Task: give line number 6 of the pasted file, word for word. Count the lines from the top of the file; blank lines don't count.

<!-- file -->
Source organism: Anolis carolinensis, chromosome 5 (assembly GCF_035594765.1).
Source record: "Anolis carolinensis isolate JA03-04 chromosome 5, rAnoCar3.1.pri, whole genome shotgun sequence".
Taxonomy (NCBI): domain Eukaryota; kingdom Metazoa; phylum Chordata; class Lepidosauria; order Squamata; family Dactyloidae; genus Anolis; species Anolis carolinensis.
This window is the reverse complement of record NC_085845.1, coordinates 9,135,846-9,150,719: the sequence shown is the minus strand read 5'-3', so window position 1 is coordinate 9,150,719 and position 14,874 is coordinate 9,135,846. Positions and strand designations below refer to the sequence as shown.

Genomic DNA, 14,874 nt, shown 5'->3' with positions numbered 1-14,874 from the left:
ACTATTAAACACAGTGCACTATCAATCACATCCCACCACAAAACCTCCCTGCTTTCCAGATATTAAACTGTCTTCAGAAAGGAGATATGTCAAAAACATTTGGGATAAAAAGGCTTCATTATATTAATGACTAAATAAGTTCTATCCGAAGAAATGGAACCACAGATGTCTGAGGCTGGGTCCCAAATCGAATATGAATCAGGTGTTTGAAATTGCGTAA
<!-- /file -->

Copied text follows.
ACTATTAAACACAGTGCACTATCAATCACATCCCACCACAAAACCTCCCTGCTTTCCAGATATTAAACTGTCTTCAGAAAGGAGATATGTCAAAAACATTTGGGATAAAAAGGCTTCATTATATTAATGACTAAATAAGTTCTATCCGAAGAAATGGAACCACAGATGTCTGAGGCTGGGTCCCAAATCGAATATGAATCAGGTGTTTGAAATTGCGTAA